Carl Stettler

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CraigBaird

If it was not for a man from Switzerland, the community of Stettler would be a very different place. It was thanks to a man by the name of Carl Stettler that the community was born, and he had a big hand in helping it prosper in those early years.
Born in Switzerland on June 6, 1861, Stettler’s father was a well-known politician who served in the Swiss Legislature for 16 years. From his father, Stettler would learn a great deal about administering of government affairs. Eventually, he would come to the United States in 1886. For the next two decades, he would live and work through the country until he came to Alberta in 1903 and homesteaded a few kilometres to the east of where Stettler is today.
As a homesteader, he would found the community of Blumenau in 1905, and would serve as the first postmaster of the community. Also in 1905, the CPR was coming through with the railway and it was decided to move the new community of Blumenau to where the railway would be. At this time, Blumenau had two general stores, a lumberyard, hotel, blacksmith shop, bakery and a feed store.
Stettler moved the town and became its postmaster, and CPR agent. In recognition of this, the CPR named the town in his honour. Immigrants began coming into the area thanks to Carl Stettler advertising in Swiss and German communities throughout Europe. His daughter would succeed him as postmistress. Stettler also served as the President of Liberal Association.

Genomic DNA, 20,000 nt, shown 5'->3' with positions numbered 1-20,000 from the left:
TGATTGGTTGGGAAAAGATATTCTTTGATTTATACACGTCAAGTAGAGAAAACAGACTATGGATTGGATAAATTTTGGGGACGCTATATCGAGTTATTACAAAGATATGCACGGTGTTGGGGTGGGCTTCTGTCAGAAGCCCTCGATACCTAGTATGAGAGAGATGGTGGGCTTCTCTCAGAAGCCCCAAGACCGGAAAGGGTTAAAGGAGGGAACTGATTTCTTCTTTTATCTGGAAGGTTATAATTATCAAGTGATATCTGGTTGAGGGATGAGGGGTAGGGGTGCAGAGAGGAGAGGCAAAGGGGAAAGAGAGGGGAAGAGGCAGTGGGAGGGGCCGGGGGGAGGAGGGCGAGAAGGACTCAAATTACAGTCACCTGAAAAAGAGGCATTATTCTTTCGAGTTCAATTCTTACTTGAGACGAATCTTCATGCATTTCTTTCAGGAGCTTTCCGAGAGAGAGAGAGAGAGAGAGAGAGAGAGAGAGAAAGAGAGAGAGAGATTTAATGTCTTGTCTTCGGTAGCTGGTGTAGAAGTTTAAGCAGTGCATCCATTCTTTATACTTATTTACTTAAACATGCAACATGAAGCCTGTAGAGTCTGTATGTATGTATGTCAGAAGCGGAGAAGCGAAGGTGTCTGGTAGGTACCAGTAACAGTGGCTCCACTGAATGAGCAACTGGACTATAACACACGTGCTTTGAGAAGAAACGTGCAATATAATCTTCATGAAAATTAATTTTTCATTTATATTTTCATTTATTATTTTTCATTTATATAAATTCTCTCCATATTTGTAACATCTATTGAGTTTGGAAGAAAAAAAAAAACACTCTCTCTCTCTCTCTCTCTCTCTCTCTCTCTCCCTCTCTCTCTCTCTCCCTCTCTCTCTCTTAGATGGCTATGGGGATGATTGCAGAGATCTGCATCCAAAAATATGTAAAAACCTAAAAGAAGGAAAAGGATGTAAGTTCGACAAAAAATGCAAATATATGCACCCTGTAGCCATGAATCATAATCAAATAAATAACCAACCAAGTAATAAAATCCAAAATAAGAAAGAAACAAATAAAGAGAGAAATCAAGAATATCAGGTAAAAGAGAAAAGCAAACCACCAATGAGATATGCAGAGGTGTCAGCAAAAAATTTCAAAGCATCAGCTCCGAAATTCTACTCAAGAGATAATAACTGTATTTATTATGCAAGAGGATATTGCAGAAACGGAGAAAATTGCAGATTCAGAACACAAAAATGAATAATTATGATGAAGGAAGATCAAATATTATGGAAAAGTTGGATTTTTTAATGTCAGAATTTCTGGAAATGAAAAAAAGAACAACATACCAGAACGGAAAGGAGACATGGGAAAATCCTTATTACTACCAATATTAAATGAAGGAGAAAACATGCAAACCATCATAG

When the first council of Stettler was formed, he was serving on it. He would also build the National Hotel, which unfortunately was lost to fire in 1908. After the fire, he would sell the property the hotel was on and move to Castor where he built two hotels and started the Castor Coal Company with a capital of $25,000. His holdings were quite valuable and for a time he could have sold them for a decent amount of money but he held onto them. Unfortunately, tough economic times came and he almost lost everything except for a few lots of land at Rochon Sands.
 He would remain in the community for a decade until he moved back to Stettler in 1919.
On Feb. 1, 1920, he was visiting Memphis, Tennessee to attract buyers in property at Stettler, when he passed away from blood poisoning. His remains were brought back to Stettler and buried there.
Suggestions for columns or questions? E-mail Craig at crwbaird@gmail.com. Listen to his podcast by searching for “Canadian History Ehx” on your podcast form. Find his show on YouTube at https://www.youtube.com/c/CanadianHistoryEhx
Information for this column comes from Botha Memories and Wikipedia.
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